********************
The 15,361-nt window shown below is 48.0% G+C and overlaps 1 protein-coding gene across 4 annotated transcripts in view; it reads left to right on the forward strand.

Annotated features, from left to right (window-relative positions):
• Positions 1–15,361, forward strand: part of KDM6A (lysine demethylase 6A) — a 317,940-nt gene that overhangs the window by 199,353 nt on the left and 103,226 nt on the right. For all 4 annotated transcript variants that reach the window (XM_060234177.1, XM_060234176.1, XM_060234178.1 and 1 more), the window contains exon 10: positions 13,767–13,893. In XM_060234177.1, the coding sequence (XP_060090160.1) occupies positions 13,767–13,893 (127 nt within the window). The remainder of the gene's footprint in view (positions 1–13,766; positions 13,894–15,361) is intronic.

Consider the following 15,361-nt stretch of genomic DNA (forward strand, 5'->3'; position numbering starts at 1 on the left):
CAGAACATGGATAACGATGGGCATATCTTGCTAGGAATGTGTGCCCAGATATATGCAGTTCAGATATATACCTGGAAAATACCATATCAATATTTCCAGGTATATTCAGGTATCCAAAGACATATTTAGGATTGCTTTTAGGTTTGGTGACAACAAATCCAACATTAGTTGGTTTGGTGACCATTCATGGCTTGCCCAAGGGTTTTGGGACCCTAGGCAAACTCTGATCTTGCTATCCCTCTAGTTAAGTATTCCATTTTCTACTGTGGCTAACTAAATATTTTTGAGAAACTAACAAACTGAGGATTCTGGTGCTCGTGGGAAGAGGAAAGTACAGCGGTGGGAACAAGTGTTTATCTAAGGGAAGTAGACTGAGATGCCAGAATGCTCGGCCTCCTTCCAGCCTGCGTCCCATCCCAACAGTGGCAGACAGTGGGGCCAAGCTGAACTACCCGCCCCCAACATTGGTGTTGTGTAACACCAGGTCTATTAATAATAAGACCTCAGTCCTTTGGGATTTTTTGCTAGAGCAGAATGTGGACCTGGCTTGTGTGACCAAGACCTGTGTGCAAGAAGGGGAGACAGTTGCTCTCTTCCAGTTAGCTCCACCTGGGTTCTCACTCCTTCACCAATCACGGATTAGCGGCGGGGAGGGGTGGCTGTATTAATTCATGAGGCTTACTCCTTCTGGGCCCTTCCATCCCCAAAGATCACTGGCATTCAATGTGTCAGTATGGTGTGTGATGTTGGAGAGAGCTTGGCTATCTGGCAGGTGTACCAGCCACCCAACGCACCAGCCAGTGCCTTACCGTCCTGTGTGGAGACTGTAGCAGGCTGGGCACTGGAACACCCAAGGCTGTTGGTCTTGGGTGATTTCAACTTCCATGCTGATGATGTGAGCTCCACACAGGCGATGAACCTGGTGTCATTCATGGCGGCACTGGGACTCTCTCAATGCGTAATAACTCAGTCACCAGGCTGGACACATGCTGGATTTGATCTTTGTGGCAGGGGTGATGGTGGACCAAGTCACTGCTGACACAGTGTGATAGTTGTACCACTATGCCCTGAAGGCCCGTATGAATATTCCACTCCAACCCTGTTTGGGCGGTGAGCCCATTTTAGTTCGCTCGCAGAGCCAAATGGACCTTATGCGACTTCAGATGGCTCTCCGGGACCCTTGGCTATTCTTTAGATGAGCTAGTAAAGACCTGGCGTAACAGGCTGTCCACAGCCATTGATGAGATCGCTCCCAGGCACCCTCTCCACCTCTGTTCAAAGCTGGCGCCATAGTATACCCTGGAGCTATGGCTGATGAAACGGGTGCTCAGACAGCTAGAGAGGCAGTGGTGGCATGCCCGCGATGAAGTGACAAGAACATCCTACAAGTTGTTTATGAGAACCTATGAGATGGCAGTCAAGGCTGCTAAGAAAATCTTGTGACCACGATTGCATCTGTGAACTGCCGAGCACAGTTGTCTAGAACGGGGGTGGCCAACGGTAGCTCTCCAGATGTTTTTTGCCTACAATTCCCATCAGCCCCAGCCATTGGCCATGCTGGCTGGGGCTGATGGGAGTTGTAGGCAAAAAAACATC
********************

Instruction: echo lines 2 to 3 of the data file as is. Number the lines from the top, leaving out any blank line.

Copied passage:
Annotated features, from left to right (window-relative positions):
• Positions 1–15,361, forward strand: part of KDM6A (lysine demethylase 6A) — a 317,940-nt gene that overhangs the window by 199,353 nt on the left and 103,226 nt on the right. For all 4 annotated transcript variants that reach the window (XM_060234177.1, XM_060234176.1, XM_060234178.1 and 1 more), the window contains exon 10: positions 13,767–13,893. In XM_060234177.1, the coding sequence (XP_060090160.1) occupies positions 13,767–13,893 (127 nt within the window). The remainder of the gene's footprint in view (positions 1–13,766; positions 13,894–15,361) is intronic.